Devolved administrations have a habit of making comparisons impossible
The UK has now passed the grim benchmark of 100,000 deaths from Covid-19. It’s a horrifying statistic. But it also has a slightly Frankenstein character that warrants attention. Visit the Government’s official page for tracking the mortality figures and you will find the following disclaimer:
What this means is that the official UK-wide total is not based on a single, uniform dataset, but is produced by adding together the separate totals for each of the Home Nations, each of which has been keeping track of coronavirus in a different way.
In this particular instance, this probably doesn’t matter very much. Nobody — except perhaps the smiley-face brigade — is suggesting that the figures from any part of the UK are significantly inaccurate.
But as on so many other occasions, the pandemic has shone a light on a longer-running problem which ought to concern unionists far more than it seems to.
It is a common complaint on my side of the argument that devocrats such as Mark Drakeford and Nicola Sturgeon manage to enjoy enviable poll ratings no matter how badly their administrations misgovern Wales and Scotland respectively.
Less attention is paid to how they achieve this, and the above-mentioned lack of comparable statistics hints at the answer: devolved politicians masking their records by systematically dismantling the means by which they might be compared to others.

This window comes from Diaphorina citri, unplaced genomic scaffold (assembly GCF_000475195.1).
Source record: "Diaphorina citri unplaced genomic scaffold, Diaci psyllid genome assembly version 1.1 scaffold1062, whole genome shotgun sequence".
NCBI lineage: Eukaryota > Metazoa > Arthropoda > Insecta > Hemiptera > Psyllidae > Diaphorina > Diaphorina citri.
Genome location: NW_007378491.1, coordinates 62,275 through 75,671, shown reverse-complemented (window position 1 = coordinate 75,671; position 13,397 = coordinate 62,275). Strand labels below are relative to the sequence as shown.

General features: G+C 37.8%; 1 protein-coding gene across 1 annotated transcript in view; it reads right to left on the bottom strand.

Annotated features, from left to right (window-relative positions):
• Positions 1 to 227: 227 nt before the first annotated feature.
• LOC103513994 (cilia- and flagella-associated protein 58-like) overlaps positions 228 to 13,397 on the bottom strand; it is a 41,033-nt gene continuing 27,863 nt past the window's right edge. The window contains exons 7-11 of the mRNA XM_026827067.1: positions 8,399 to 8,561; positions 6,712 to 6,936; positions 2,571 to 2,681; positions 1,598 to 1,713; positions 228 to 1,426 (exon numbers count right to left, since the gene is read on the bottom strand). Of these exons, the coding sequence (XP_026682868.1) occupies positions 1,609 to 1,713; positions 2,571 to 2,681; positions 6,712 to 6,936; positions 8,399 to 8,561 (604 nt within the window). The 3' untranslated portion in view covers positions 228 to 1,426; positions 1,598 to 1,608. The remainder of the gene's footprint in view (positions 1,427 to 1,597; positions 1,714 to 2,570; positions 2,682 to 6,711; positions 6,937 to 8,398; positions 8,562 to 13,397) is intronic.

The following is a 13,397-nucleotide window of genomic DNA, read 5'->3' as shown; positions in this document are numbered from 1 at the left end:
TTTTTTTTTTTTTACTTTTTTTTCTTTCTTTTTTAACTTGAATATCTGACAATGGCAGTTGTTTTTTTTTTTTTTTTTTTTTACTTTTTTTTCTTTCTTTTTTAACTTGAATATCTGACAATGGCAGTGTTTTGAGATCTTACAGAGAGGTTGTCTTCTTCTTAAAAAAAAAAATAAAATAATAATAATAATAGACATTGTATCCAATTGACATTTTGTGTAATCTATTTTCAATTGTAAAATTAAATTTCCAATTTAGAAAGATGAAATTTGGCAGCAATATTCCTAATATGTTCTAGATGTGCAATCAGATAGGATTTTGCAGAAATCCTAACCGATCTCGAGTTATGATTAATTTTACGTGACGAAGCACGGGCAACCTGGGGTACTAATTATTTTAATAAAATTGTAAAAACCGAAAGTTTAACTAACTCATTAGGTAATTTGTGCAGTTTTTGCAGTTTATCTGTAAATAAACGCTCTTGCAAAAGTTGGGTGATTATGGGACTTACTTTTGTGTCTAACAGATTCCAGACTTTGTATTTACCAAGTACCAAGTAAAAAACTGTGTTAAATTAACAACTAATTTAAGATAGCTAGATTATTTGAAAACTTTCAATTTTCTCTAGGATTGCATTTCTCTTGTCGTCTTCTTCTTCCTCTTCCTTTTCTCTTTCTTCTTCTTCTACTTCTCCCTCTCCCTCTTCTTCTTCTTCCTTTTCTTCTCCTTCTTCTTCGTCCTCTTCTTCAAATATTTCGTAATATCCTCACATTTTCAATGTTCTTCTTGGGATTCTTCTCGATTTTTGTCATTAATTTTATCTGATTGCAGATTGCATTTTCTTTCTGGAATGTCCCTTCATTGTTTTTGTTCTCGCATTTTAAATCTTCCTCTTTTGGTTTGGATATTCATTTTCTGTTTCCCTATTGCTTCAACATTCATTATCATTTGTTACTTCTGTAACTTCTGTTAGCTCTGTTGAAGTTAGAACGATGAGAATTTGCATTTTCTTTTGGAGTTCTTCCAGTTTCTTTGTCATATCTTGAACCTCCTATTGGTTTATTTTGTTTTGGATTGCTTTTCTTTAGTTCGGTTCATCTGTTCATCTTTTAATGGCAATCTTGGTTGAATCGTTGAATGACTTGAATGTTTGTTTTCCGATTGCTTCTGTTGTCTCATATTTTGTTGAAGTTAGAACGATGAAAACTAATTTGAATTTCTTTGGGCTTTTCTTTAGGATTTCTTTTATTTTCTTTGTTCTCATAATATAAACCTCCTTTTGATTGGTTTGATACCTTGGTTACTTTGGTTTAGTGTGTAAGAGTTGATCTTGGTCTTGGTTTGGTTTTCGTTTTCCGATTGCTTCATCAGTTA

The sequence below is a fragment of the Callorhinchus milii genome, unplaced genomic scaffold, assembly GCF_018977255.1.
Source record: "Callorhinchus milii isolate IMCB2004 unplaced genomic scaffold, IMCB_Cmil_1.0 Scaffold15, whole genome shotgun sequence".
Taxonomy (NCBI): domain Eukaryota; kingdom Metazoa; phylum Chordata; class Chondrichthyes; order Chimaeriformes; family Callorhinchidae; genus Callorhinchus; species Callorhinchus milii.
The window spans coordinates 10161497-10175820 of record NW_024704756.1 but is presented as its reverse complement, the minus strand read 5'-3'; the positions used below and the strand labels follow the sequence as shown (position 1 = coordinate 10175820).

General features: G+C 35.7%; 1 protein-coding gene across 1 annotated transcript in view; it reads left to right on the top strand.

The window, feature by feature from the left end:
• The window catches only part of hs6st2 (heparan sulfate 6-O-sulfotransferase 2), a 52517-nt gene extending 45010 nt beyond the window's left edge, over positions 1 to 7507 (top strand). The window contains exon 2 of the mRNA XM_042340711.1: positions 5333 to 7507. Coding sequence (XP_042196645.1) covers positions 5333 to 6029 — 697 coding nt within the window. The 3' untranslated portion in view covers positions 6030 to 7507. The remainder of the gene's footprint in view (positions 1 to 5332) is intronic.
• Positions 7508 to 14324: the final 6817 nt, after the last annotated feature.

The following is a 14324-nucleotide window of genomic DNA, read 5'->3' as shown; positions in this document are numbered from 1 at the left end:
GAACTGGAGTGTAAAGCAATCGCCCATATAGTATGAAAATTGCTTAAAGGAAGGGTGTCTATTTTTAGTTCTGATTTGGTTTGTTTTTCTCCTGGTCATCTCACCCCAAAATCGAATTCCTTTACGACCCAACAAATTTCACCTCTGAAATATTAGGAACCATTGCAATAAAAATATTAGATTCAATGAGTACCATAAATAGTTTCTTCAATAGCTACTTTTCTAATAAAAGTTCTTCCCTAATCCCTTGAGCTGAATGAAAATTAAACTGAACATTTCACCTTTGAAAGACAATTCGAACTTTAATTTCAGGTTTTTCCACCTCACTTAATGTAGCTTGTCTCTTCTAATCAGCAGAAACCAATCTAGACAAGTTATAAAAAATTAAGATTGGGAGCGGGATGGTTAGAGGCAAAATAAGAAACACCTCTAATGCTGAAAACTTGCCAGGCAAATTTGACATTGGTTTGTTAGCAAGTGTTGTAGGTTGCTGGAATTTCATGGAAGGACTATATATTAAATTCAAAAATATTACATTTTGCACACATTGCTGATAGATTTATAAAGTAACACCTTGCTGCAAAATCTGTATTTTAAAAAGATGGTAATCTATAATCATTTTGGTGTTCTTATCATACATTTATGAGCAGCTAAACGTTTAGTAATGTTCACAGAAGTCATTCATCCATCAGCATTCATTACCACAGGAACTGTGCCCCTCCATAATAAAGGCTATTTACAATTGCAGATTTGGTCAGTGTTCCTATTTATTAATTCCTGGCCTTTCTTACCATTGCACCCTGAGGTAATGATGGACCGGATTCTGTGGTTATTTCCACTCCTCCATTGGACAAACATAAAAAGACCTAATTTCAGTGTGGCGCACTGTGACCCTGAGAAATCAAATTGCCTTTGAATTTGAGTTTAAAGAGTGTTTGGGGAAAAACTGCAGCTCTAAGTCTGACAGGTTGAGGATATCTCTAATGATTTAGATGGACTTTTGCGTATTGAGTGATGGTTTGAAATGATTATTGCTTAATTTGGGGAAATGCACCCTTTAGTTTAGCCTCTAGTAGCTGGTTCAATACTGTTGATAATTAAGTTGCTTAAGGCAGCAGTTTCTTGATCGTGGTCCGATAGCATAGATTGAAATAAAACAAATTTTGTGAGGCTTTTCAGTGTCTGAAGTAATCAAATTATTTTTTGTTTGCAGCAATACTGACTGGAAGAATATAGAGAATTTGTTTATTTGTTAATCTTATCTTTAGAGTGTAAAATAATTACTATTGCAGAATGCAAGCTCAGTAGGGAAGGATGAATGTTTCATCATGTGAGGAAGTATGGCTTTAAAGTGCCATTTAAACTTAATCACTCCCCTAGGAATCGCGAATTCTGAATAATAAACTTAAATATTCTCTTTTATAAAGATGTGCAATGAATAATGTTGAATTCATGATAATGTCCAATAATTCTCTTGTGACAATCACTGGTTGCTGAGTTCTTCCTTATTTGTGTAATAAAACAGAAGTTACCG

Take education, arguably one of the most important areas of public policy and one which has gone badly wrong in both Scotland and Wales since the advent of devolution. In Scotland, the SNP have responded to falling attainment by pulling out of most international surveys and severely degrading internal standardised testing too.
In Wales, meanwhile, old-fashioned Labour politicians seized on the advent of the Assembly to opt out of Tony Blair’s education reforms and roll back many of those instituted by John Major, including the league tables so hated by the teaching unions. The result was a self-inflicted education disaster on a legendary scale.
Healthcare is apparently a similar story, with sources suggesting to me that the Welsh Government tweaks the measurement of things such as ambulance response categories to burnish an unenviable record.
Yet when an MP wrote to the House of Commons Library to ask for comparative statistics on how Edinburgh and Cardiff were managing key public services compared to London, they got a similar response:
And on higher education, again:
This isn’t the only tactic the devocrats employ to shield their records. But it does make it easier for them to obfuscate, shift blame to London, and otherwise mislead Scottish and Welsh voters who deserve better.
If the Government wants to build on the groundwork laid by the UK Internal Market Act and further restore Westminster’s proper role in upholding standards and protecting the interests of citizens across the nation, it should legislate to mandate and empower the Office for National Statistics to collect uniform data on public service performance throughout the United Kingdom. The clue is, after all, in the name.